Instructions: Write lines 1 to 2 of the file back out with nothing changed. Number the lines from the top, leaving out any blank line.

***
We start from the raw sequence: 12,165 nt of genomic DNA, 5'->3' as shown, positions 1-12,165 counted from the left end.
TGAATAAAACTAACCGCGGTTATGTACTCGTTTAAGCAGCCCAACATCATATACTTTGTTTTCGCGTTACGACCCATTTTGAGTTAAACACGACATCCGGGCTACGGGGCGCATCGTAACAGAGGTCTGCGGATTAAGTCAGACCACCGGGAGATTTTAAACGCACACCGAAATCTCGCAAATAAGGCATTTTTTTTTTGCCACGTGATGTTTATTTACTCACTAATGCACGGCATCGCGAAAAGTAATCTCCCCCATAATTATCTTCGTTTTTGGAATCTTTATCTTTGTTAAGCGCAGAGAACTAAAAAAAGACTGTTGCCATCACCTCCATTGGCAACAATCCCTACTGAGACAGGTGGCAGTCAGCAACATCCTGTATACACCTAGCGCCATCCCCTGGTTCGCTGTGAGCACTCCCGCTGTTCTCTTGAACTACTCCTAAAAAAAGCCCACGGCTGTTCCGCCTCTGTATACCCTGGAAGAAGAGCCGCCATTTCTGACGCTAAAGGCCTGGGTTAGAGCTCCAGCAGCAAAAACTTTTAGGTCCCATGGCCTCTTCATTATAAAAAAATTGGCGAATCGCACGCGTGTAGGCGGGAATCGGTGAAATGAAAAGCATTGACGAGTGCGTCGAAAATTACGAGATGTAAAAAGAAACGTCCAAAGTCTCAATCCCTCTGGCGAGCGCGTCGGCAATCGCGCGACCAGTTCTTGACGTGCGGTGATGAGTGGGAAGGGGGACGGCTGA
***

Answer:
We start from the raw sequence: 12,165 nt of genomic DNA, 5'->3' as shown, positions 1-12,165 counted from the left end.
TGAATAAAACTAACCGCGGTTATGTACTCGTTTAAGCAGCCCAACATCATATACTTTGTTTTCGCGTTACGACCCATTTTGAGTTAAACACGACATCCGGGCTACGGGGCGCATCGTAACAGAGGTCTGCGGATTAAGTCAGACCACCGGGAGATTTTAAACGCACACCGAAATCTCGCAAATAAGGCATTTTTTTTTTGCCACGTGATGTTTATTTACTCACTAATGCACGGCATCGCGAAAAGTAATCTCCCCCATAATTATCTTCGTTTTTGGAATCTTTATCTTTGTTAAGCGCAGAGAACTAAAAAAAGACTGTTGCCATCACCTCCATTGGCAACAATCCCTACTGAGACAGGTGGCAGTCAGCAACATCCTGTATACACCTAGCGCCATCCCCTGGTTCGCTGTGAGCACTCCCGCTGTTCTCTTGAACTACTCCTAAAAAAAGCCCACGGCTGTTCCGCCTCTGTATACCCTGGAAGAAGAGCCGCCATTTCTGACGCTAAAGGCCTGGGTTAGAGCTCCAGCAGCAAAAACTTTTAGGTCCCATGGCCTCTTCATTATAAAAAAATTGGCGAATCGCACGCGTGTAGGCGGGAATCGGTGAAATGAAAAGCATTGACGAGTGCGTCGAAAATTACGAGATGTAAAAAGAAACGTCCAAAGTCTCAATCCCTCTGGCGAGCGCGTCGGCAATCGCGCGACCAGTTCTTGACGTGCGGTGATGAGTGGGAAGGGGGACGGCTGA